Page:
Why do voters reelect members of an unpopular Congress? This question remains one of the most problematic in the study of political and policy processes. Dye writes that Congress members are reelected in the majority of instances, and a whole range of factors aid them in their striving to make a good Congress-based career. Statistically, 90 percent of House and 80 percent of Senate incumbents win Congressional elections (Dye). This is mainly because Congressional elections do not arouse much interest in voters (Dye). Consequently, once elected, members of an unpopular Congress can be reelected automatically, simply because voters are not interested in and do not try to change the political situation in Congress. On the other hand, party identification remains one of the crucial points in congressional voting (Dye). Three out of the four voters participating in congressional elections vote for preferred parties and not for particular candidates (Dye). Added to these are the privileges offered by congressional membership and action, which also increase the chances that a member of an unpopular Congress will be reelected. For instance, free mailings and informational brochures are distributed among voters, to inform them about the services and benefits provided by Congressmen in their districts (Dye). Although each member of Congress is responsible for his/her reelection, they can also obtain relevant support from the congressional organization, even through funding (Dye).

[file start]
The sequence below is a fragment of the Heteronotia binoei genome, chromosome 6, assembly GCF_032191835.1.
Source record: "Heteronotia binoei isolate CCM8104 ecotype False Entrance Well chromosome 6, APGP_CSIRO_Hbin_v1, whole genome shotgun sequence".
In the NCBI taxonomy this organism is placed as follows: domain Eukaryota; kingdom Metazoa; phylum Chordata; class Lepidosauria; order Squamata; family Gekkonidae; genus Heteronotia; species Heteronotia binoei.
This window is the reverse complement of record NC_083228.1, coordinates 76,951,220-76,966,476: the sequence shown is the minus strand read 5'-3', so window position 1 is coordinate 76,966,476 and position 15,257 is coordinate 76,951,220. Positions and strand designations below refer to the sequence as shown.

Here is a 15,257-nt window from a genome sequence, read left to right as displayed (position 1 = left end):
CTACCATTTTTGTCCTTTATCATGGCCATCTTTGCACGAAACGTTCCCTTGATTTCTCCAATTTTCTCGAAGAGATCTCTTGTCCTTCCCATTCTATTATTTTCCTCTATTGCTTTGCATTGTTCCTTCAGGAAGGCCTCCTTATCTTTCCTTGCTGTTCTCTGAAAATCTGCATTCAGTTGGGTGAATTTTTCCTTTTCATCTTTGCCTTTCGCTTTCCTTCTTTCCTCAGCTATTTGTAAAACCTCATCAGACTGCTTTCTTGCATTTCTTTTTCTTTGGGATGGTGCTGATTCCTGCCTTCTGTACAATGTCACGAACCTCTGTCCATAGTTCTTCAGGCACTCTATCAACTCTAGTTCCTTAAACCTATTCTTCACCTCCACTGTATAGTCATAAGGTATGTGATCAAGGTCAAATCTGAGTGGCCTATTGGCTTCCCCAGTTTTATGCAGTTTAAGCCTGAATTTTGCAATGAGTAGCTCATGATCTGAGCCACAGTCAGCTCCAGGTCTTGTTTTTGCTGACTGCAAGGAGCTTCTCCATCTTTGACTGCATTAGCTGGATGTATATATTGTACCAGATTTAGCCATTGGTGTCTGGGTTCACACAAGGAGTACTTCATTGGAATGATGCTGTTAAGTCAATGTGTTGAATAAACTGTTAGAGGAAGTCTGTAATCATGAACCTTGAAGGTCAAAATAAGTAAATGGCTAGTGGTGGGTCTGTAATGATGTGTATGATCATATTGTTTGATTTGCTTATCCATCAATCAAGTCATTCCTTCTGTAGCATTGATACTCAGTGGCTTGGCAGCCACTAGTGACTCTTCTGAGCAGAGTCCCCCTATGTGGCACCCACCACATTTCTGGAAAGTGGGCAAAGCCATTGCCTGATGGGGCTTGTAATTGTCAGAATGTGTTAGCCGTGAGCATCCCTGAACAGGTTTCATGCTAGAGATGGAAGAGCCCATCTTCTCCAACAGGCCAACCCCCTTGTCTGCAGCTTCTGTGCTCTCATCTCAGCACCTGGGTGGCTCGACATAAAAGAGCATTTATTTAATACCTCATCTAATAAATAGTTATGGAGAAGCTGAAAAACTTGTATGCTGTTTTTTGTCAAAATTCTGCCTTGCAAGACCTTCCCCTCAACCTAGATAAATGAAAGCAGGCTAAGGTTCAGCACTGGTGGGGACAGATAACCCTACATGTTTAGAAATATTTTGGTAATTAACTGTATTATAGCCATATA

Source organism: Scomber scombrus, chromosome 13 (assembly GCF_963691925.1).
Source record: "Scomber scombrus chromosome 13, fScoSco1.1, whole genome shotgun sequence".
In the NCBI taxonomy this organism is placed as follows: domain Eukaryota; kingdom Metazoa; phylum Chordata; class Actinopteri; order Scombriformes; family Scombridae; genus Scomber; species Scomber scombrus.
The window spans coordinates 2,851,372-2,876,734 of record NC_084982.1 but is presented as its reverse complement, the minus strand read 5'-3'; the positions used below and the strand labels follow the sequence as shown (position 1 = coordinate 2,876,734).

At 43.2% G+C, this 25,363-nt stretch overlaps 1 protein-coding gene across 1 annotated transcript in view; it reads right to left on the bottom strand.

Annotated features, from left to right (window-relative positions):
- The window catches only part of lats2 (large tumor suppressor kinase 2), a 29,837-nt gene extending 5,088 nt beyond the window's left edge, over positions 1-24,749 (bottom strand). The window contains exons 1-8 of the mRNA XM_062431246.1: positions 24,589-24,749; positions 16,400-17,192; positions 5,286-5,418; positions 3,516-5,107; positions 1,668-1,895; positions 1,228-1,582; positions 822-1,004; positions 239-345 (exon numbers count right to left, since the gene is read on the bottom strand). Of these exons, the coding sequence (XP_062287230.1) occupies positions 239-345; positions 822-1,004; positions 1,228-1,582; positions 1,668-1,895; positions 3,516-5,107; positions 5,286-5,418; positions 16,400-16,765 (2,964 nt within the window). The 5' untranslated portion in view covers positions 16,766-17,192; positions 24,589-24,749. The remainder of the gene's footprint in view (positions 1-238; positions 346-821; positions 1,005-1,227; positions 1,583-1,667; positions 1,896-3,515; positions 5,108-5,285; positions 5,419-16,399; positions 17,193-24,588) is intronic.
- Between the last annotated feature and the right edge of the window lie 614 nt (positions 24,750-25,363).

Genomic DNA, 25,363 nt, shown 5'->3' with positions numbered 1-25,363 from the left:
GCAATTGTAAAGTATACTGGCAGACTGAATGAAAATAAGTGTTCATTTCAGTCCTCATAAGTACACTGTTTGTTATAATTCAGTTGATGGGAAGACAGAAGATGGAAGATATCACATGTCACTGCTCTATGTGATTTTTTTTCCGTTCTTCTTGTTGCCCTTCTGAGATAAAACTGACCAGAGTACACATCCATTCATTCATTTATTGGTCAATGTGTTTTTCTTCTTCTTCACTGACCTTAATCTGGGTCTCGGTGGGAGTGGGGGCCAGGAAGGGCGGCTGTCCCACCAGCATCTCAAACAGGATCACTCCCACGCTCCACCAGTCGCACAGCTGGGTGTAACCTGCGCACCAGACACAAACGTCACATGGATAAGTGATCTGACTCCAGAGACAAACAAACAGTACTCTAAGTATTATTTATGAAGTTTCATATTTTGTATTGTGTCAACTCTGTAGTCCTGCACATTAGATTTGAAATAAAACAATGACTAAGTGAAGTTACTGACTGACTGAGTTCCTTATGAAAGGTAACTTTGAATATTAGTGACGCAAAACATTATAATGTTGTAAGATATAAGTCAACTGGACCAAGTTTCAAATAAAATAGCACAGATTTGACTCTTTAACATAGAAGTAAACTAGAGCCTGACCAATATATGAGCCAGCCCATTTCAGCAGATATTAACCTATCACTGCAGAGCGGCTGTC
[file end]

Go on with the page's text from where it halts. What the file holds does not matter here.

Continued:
Apparently, being in Congress is a lifetime endeavor. Once elected, members of even the most unpopular Congress can become Congressmen for life. Privileges provided by membership in Congress, voters’ overall indifference to Congressional elections, coupled with increased media attention and assignment to one or more committees, increase the probability of repeated reelections (Dye). Supported by the power of their political party, members of an unpopular Congress face few chances to fail their election campaign. As a result, through years, Congressional elections have become something more of a ritual rather than actual political competition – a process that bears little influence on voters but has far-reaching impacts on the quality and consistency of future political decisions made by Congress.